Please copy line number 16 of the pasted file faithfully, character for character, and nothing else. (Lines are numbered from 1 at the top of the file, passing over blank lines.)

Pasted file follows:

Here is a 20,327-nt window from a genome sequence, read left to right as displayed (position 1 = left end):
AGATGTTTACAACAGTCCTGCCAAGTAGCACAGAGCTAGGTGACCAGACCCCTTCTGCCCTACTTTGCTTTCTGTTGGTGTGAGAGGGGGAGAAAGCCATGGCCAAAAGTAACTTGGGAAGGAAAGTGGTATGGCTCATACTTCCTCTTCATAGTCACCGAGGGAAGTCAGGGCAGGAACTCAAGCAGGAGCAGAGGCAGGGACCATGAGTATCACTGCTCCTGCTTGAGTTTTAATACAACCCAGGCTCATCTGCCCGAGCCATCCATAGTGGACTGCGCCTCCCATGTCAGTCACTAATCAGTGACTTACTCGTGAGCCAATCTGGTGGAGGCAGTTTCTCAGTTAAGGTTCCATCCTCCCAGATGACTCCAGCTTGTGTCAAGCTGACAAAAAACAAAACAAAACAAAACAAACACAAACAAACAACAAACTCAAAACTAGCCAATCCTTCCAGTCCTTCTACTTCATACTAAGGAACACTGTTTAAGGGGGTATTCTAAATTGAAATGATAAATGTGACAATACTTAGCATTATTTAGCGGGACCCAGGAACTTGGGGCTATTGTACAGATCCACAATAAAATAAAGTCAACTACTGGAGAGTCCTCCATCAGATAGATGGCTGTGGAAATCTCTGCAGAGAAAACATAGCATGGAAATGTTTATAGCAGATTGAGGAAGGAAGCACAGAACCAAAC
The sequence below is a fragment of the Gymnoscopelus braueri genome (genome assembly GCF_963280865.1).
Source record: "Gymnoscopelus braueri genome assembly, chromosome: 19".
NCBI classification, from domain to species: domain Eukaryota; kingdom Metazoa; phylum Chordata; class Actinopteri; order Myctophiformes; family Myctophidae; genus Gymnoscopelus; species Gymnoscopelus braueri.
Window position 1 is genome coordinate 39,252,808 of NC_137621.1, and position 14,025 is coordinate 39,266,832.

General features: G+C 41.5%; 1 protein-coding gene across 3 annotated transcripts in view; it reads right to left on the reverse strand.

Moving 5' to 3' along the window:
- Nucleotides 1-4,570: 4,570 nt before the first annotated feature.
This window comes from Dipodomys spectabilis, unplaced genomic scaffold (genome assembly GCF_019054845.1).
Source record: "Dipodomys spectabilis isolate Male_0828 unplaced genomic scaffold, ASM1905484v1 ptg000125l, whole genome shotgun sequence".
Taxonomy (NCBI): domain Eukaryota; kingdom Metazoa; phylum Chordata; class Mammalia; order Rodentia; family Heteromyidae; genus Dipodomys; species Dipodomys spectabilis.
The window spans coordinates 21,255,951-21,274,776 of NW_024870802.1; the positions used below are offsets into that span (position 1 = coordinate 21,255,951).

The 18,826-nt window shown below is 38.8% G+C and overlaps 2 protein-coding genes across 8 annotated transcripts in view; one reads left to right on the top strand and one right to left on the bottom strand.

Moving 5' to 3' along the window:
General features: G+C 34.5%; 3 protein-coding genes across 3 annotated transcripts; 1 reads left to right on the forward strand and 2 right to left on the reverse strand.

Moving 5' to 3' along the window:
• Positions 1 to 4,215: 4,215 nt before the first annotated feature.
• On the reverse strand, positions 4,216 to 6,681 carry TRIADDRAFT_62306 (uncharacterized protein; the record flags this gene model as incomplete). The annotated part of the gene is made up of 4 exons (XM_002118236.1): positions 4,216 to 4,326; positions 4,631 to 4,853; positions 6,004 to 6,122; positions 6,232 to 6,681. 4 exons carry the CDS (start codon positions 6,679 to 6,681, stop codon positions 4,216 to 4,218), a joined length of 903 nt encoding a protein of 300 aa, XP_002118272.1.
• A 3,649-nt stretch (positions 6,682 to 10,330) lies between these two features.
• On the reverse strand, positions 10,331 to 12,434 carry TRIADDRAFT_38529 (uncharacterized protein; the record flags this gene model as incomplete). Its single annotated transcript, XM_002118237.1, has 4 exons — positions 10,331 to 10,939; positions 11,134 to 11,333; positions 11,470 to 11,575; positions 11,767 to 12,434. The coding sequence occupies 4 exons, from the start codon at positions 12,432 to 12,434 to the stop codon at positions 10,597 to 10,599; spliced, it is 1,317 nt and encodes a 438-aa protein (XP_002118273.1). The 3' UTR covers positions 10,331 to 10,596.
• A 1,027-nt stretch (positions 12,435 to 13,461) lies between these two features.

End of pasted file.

General features: G+C 34.5%; 3 protein-coding genes across 3 annotated transcripts; 1 reads left to right on the forward strand and 2 right to left on the reverse strand.